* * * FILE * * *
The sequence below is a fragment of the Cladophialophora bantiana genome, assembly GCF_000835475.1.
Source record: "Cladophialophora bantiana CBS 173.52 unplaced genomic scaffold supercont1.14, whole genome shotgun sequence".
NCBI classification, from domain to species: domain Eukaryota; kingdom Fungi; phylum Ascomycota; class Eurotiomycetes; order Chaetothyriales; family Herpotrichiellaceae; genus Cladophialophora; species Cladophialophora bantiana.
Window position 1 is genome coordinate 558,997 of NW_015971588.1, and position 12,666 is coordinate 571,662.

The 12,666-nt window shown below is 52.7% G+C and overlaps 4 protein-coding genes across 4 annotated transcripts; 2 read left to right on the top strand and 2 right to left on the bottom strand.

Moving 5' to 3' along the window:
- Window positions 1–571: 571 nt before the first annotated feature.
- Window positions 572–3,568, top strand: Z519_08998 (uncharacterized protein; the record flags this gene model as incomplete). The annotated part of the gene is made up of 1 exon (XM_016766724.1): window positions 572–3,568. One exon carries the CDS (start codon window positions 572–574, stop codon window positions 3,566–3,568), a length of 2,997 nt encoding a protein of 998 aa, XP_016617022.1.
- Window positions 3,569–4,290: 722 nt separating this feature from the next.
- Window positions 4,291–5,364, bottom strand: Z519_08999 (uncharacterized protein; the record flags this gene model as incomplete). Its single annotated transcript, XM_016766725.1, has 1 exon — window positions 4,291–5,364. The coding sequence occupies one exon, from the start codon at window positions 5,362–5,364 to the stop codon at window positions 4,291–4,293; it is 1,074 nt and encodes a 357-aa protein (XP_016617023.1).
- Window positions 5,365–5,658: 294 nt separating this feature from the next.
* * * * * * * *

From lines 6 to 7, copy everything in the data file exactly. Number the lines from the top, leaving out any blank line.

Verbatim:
Moving 5' to 3' along the window:
- Window positions 1–571: 571 nt before the first annotated feature.